Mum shares tragic back to school photo to show reality of childhood cancer

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  • A mum of two from Norfolk has painfully visualised the devastation that many parents face when their children pass away due to cancer, which is especially difficult this time of year as children all over the world go back to school.

    Emily Apicella was diagnosed with Wilms’ tumour, a type of kidney cancer, when she was five. Currently, around 70 children a year develop a Wilms’ tumour in the UK.

    Mum Julie posted a split photo, showing her daughter on her first day of school alongside an empty photo.

    ‘School photo time – obviously someone very special missing – my daughter Emily,’ Julie wrote.

    ‘Imagine if your school photo this year is the last you will ever be able to take and will just be a memory to remember.’

    After being diagnosed, Emily had emergency surgery to try and remove her kidney. After chemotherapy and radiotherapy, eight months later there was no sign of the disease according to scans. However, just six months later, the cancer had returned to where her kidney had once been.

    More chemotherapy, a stem cell harvest, and a transplant later, Emily was once again cancer-free. But yet again, the cancer returned and she took part in a drugs trial.

    ‘In July to August 2015 we came off trial as it wasn’t working and came home to make memories of our time left,’ wrote Julie. ‘There were no treatments left to try.

    ‘Emily passed away at home on December 2015 aged eight years old after fighting cancer for three years.’

    Julie’s post has been shared over 8,500 times, which Julie is thrilled about as more and more people are gaining awareness of cancer in children.

    In the post, she asked people to change their profile pictures to show a gold ribbon to raise even more awareness – the gold ribbon is the international symbol of childhood cancer.

    Friends, family and strangers commented on the post, offering their support and sharing how emotional it made them.

    ‘Oh Julie – great evocative post but, so sad. Everyone should go gold for your gorgeous girl,’ wrote one user.

    ‘Read this and felt it to my stomach. You are so strong jules. Heartbreaking reality you have to live with. Sending love,’ wrote another.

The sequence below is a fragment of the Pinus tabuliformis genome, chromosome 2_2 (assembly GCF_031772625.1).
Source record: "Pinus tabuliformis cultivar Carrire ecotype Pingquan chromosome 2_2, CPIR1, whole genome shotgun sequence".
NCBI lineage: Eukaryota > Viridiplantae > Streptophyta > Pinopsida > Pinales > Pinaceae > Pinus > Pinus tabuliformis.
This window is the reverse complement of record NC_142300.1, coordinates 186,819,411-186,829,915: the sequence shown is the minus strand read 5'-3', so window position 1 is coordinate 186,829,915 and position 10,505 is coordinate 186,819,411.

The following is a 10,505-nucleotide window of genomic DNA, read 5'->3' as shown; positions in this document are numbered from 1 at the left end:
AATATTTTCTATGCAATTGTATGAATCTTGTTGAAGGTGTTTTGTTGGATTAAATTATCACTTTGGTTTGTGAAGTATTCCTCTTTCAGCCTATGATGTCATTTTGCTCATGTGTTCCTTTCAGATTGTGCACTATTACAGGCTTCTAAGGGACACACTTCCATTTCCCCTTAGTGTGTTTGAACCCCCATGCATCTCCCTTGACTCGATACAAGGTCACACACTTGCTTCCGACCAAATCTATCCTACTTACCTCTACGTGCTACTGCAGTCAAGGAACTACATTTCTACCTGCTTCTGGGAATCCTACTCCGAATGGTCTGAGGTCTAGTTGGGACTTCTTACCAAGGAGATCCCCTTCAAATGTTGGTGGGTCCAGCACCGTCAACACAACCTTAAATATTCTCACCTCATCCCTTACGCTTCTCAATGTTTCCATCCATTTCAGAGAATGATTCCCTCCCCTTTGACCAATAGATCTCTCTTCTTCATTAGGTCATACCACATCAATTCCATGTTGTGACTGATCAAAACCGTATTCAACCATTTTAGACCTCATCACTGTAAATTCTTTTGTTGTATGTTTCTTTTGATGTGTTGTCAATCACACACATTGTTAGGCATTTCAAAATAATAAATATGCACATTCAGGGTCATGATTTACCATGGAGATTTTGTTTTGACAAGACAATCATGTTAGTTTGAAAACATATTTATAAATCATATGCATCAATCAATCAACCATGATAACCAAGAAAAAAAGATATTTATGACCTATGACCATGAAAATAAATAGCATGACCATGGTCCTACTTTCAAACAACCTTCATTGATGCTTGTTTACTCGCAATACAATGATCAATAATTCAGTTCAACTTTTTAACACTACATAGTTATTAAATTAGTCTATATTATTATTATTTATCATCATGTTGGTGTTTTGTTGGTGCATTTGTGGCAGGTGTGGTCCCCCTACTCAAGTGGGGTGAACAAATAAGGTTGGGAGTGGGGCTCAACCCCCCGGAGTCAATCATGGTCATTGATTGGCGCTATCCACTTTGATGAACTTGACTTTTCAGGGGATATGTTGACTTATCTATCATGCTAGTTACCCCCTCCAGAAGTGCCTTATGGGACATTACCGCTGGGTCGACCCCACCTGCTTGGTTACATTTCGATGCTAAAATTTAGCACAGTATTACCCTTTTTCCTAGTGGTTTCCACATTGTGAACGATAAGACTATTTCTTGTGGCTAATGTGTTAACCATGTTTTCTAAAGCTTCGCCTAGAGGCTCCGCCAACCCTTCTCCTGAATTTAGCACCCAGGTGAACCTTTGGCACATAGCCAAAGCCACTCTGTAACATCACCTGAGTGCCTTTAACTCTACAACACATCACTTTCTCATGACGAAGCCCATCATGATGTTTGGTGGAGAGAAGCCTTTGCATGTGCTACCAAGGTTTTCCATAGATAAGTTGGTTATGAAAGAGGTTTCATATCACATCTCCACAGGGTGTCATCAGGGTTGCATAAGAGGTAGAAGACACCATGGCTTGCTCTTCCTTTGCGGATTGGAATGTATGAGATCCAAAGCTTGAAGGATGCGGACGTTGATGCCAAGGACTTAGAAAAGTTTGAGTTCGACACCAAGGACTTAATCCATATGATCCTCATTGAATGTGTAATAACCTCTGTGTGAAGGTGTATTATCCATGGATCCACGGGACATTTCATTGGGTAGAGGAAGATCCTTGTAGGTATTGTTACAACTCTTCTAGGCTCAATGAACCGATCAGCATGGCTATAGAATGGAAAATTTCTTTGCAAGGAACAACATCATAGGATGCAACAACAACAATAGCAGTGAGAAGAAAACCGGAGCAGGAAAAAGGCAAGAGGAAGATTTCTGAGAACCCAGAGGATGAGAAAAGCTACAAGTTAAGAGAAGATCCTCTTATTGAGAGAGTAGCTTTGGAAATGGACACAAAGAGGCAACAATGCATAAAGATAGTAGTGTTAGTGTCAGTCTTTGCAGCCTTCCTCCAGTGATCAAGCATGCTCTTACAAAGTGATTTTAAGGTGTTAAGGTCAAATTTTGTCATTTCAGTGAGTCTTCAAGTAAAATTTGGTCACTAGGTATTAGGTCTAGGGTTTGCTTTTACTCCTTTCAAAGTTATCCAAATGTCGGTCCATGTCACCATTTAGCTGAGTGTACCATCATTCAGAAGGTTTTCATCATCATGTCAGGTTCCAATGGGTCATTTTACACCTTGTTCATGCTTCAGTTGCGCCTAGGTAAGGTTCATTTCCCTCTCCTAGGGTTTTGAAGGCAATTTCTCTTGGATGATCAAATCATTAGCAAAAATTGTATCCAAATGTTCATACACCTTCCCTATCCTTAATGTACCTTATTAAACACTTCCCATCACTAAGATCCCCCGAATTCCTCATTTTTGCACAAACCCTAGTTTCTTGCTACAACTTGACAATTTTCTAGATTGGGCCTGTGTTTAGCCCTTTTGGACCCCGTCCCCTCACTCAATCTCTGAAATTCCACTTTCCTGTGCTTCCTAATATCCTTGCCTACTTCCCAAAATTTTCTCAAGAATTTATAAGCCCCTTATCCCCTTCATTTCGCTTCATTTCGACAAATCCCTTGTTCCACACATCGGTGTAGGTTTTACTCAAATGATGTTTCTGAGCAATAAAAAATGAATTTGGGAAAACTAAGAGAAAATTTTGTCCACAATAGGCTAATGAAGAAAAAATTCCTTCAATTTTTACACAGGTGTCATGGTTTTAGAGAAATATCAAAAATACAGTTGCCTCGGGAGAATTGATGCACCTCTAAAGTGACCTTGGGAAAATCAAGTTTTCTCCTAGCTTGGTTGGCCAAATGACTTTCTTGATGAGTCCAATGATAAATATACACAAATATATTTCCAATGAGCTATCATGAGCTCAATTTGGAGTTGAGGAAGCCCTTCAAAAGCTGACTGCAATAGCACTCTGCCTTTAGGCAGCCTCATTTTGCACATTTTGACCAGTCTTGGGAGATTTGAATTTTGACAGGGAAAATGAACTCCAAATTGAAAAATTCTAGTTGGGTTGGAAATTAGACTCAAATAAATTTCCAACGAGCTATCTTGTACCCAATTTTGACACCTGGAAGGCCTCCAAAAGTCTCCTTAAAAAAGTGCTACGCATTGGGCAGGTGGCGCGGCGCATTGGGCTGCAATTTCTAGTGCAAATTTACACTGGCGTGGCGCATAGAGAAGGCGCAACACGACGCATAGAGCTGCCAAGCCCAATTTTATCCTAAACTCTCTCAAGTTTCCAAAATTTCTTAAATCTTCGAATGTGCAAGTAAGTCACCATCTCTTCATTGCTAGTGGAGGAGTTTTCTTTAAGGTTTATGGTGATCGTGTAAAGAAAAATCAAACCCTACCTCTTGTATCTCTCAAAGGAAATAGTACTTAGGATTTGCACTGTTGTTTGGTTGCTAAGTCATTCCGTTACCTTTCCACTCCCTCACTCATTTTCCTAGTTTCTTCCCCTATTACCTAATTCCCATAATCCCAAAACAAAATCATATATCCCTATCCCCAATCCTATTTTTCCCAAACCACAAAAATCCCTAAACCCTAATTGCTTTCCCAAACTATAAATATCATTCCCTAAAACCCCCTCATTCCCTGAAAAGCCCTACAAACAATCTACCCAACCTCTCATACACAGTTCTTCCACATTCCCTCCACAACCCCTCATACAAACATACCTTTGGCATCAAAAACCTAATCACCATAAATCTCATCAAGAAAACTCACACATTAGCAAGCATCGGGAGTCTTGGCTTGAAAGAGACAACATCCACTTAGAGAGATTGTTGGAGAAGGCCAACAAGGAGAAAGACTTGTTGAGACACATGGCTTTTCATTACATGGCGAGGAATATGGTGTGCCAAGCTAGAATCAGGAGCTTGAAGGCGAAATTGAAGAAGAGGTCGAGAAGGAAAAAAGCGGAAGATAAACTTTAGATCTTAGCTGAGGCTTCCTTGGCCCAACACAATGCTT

‘I am very happy that my post is getting the message out about childhood cancer awareness and hope to see lots of gold ribbons in response,’ Julie told The Huffington Post UK.

    Julie is determined to make more people aware, as she says ‘funding for research is painfully small.’ She spoke out about her concerns that cancer treatments aimed for adults may be too harsh for children’s ‘small bodies.’

    ‘My daughter ran out of options and we as a family had to watch as her cancer took over her body with nothing to try to cure her and that is tragic,’ she said.

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    ‘I would like the gold ribbon of childhood cancer to be as recognised as the pink ribbon for breast cancer, and for the symptoms for cancer to be as recognised as the meningitis rash glass test by parents and doctors.

    ‘A parent shouldn’t bury their child, that isn’t the circle of life, and if awareness can change that for one person then it is worthwhile.

    ‘The saying: “it won’t happen to my child, they are healthy”, is what every oncology parent said to themselves before diagnosis.’

    The Children’s Cancer and Leukaemia Group says that a set list of symptoms of childhood cancer is difficult, as so many different types of cancer can affect kids. However, common symptoms can include:

    • Persistently feeling very tired and lethargic
    • Having lots of infections
    • Having flu-like symptoms that don’t go away
    • Bleeding or bruising easily
    • Unexplained aches and pains that don’t go away
    • Unexplained seizures, changes in behaviour or vision
    • Feeling a lump or unusual firmness anywhere on the body
    • Losing a significant amount of weight in teenagers

    If you’re worried that your child is showing any of these symptoms, the CCLG advises that you take them to your GP and express your concerns about childhood cancer, just in case.